LEGO Batman 2: DC Super Heroes Review


LEGO Batman 2: DC Super Heroes is very much a sequel, not just to LEGO Batman but the entire LEGO series of games. It expands on the original and adds new elements, but at its heart it's very much a LEGO game. That means that if you've never really enjoyed LEGO games, there's just not enough of a difference here to entice you to give another LEGO game a go. That doesn't apply to me, though. I've always liked the LEGO games, and while some have certainly been better than others if they completely changed the formula I can't help to think that I'd be somewhat disappointed. As it so happens, LEGO Batman was not one of my favorite games in the franchise, but the new game features added by LEGO Batman 2 have made it one of the more enjoyable LEGO games for me.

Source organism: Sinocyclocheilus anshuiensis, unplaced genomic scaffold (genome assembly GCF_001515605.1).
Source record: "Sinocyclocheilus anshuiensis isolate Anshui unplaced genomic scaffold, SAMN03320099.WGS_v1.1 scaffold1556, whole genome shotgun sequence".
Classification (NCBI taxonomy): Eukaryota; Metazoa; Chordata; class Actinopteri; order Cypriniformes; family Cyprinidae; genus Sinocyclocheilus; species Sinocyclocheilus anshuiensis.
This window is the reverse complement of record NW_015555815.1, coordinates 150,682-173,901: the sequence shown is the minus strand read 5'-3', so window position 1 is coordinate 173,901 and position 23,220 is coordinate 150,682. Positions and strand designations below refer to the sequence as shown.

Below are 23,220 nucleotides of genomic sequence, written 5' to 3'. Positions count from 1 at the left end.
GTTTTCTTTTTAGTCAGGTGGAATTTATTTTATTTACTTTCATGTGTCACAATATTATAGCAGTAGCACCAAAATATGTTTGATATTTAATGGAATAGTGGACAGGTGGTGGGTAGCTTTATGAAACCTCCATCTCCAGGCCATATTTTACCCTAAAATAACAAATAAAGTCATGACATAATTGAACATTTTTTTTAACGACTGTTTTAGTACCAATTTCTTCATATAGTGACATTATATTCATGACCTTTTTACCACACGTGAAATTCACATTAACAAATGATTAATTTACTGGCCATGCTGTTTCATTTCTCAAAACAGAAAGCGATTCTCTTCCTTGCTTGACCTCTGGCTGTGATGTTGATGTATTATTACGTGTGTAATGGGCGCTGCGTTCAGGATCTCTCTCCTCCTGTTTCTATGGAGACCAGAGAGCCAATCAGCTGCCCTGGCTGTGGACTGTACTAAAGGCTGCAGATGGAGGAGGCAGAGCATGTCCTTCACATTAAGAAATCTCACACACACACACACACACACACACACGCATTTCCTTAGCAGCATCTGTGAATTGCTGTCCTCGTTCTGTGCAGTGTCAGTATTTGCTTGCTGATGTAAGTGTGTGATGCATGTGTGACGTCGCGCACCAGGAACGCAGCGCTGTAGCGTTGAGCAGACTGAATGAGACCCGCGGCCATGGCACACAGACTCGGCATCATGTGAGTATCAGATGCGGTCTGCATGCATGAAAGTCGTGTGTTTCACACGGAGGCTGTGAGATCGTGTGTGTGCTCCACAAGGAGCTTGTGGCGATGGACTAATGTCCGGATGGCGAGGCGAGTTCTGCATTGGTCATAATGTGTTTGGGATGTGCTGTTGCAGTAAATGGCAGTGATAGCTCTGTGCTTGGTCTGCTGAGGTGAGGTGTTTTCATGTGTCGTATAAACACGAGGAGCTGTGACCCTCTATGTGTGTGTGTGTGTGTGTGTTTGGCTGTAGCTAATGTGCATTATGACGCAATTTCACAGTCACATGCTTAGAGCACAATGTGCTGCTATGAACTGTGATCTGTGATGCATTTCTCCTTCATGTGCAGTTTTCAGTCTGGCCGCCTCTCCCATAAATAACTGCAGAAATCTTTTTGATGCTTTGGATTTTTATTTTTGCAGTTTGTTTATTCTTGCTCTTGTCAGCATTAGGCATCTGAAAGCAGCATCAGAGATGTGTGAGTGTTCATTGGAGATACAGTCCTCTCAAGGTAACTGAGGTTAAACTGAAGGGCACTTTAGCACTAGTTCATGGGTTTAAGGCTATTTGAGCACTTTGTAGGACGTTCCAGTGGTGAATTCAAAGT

To start with, LEGO Batman 2 has really opened up the gameplay. If you've played LEGO games before, then you're familiar with the way each game has a hub area from which you access the story levels. There was a little bit to do in each game's hub area, but most of the gameplay was constrained to the story levels themselves. LEGO Batman 2 has replaced that hub with an open world Gotham City, or at least the LEGO version of Gotham City. You can explore downtown with its skyscrapers and parks, Gotham, harbor, Arkham Asylum, Ace Chemicals, an amusement park, and even Gotham Zoo. At all of these locations and the expansive spaces in between, there are hidden areas to discover, special gold and red bricks to find, puzzles to solve, citizens in peril to rescue, and more. And as you make your way through the story levels and unlock new characters for free play you also open up new ways to have fun exploring Gotham - flying among the buildings of downtown as Superman is a different experience than cruising its streets in the Batmobile. The downside of this being the first open world LEGO game is that this is the first time that a game in the series has had to deal with navigation ... and it didn't quite get it right. The compass on the screen is a little hard to read in the first place, and it only gets worse as it wildly spins around as you navigate the roads of Gotham. It's a little awkward getting the map to pop up when you need it, and once you set a waypoint the ghost pips that are supposed to guide you on your way are a little hard to see when there are bricks and pips flying everywhere, and the trail doesn't seem to update itself too quickly when you stray off of the designated path. It's not a big enough issue to take the fun out of the game, but it was one of those things that proved to be a consistent minor irritation.